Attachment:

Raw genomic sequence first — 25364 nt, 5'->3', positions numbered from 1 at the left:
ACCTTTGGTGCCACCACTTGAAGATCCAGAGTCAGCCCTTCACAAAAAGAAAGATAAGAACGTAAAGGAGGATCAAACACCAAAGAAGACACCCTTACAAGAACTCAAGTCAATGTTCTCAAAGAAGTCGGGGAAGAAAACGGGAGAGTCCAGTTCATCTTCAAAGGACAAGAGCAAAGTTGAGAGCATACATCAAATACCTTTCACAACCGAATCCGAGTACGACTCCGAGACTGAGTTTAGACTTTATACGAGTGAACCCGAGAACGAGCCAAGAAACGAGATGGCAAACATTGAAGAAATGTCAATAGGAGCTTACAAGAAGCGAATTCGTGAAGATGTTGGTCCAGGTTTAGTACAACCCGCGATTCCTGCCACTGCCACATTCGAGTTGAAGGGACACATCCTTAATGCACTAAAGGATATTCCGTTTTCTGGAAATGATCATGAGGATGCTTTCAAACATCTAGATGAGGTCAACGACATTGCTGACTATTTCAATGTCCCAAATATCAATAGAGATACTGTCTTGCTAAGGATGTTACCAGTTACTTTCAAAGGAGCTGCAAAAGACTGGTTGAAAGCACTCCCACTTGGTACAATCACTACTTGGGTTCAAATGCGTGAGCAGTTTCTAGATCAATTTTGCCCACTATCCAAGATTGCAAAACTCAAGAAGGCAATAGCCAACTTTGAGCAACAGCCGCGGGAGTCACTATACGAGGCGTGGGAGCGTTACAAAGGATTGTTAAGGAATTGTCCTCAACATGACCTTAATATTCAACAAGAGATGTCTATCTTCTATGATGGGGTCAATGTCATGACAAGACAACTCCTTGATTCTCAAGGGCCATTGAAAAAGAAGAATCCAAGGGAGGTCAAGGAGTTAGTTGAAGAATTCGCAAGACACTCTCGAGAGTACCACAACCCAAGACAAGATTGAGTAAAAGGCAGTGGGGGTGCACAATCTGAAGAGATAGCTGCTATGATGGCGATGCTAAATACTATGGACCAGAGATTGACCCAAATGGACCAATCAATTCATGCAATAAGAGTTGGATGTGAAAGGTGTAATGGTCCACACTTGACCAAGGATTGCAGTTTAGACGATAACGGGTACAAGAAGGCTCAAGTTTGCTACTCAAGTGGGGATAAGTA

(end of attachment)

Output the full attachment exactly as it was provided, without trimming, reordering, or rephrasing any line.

Raw genomic sequence first — 25364 nt, 5'->3', positions numbered from 1 at the left:
ACCTTTGGTGCCACCACTTGAAGATCCAGAGTCAGCCCTTCACAAAAAGAAAGATAAGAACGTAAAGGAGGATCAAACACCAAAGAAGACACCCTTACAAGAACTCAAGTCAATGTTCTCAAAGAAGTCGGGGAAGAAAACGGGAGAGTCCAGTTCATCTTCAAAGGACAAGAGCAAAGTTGAGAGCATACATCAAATACCTTTCACAACCGAATCCGAGTACGACTCCGAGACTGAGTTTAGACTTTATACGAGTGAACCCGAGAACGAGCCAAGAAACGAGATGGCAAACATTGAAGAAATGTCAATAGGAGCTTACAAGAAGCGAATTCGTGAAGATGTTGGTCCAGGTTTAGTACAACCCGCGATTCCTGCCACTGCCACATTCGAGTTGAAGGGACACATCCTTAATGCACTAAAGGATATTCCGTTTTCTGGAAATGATCATGAGGATGCTTTCAAACATCTAGATGAGGTCAACGACATTGCTGACTATTTCAATGTCCCAAATATCAATAGAGATACTGTCTTGCTAAGGATGTTACCAGTTACTTTCAAAGGAGCTGCAAAAGACTGGTTGAAAGCACTCCCACTTGGTACAATCACTACTTGGGTTCAAATGCGTGAGCAGTTTCTAGATCAATTTTGCCCACTATCCAAGATTGCAAAACTCAAGAAGGCAATAGCCAACTTTGAGCAACAGCCGCGGGAGTCACTATACGAGGCGTGGGAGCGTTACAAAGGATTGTTAAGGAATTGTCCTCAACATGACCTTAATATTCAACAAGAGATGTCTATCTTCTATGATGGGGTCAATGTCATGACAAGACAACTCCTTGATTCTCAAGGGCCATTGAAAAAGAAGAATCCAAGGGAGGTCAAGGAGTTAGTTGAAGAATTCGCAAGACACTCTCGAGAGTACCACAACCCAAGACAAGATTGAGTAAAAGGCAGTGGGGGTGCACAATCTGAAGAGATAGCTGCTATGATGGCGATGCTAAATACTATGGACCAGAGATTGACCCAAATGGACCAATCAATTCATGCAATAAGAGTTGGATGTGAAAGGTGTAATGGTCCACACTTGACCAAGGATTGCAGTTTAGACGATAACGGGTACAAGAAGGCTCAAGTTTGCTACTCAAGTGGGGATAAGTA